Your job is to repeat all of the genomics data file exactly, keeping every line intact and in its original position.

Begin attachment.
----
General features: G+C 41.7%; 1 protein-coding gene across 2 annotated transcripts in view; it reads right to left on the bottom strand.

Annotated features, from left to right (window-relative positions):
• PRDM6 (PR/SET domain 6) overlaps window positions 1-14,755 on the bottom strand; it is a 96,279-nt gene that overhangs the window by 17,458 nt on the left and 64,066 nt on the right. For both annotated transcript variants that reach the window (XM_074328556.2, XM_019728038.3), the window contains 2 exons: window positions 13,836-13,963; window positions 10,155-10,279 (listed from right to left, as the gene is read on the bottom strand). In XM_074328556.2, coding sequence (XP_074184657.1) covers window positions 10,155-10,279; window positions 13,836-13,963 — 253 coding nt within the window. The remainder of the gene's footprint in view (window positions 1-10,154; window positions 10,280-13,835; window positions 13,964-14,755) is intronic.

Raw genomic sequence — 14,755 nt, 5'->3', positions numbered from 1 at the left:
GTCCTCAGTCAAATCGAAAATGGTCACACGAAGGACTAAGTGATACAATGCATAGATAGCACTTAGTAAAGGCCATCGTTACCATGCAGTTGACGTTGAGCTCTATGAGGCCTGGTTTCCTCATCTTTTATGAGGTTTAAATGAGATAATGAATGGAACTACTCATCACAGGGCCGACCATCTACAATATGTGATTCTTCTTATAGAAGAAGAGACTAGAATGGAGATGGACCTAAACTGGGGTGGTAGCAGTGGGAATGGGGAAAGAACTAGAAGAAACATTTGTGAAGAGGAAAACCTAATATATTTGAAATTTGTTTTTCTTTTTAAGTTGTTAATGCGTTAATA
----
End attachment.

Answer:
General features: G+C 41.7%; 1 protein-coding gene across 2 annotated transcripts in view; it reads right to left on the bottom strand.

Annotated features, from left to right (window-relative positions):
• PRDM6 (PR/SET domain 6) overlaps window positions 1-14,755 on the bottom strand; it is a 96,279-nt gene that overhangs the window by 17,458 nt on the left and 64,066 nt on the right. For both annotated transcript variants that reach the window (XM_074328556.2, XM_019728038.3), the window contains 2 exons: window positions 13,836-13,963; window positions 10,155-10,279 (listed from right to left, as the gene is read on the bottom strand). In XM_074328556.2, coding sequence (XP_074184657.1) covers window positions 10,155-10,279; window positions 13,836-13,963 — 253 coding nt within the window. The remainder of the gene's footprint in view (window positions 1-10,154; window positions 10,280-13,835; window positions 13,964-14,755) is intronic.

Raw genomic sequence — 14,755 nt, 5'->3', positions numbered from 1 at the left:
GTCCTCAGTCAAATCGAAAATGGTCACACGAAGGACTAAGTGATACAATGCATAGATAGCACTTAGTAAAGGCCATCGTTACCATGCAGTTGACGTTGAGCTCTATGAGGCCTGGTTTCCTCATCTTTTATGAGGTTTAAATGAGATAATGAATGGAACTACTCATCACAGGGCCGACCATCTACAATATGTGATTCTTCTTATAGAAGAAGAGACTAGAATGGAGATGGACCTAAACTGGGGTGGTAGCAGTGGGAATGGGGAAAGAACTAGAAGAAACATTTGTGAAGAGGAAAACCTAATATATTTGAAATTTGTTTTTCTTTTTAAGTTGTTAATGCGTTAATA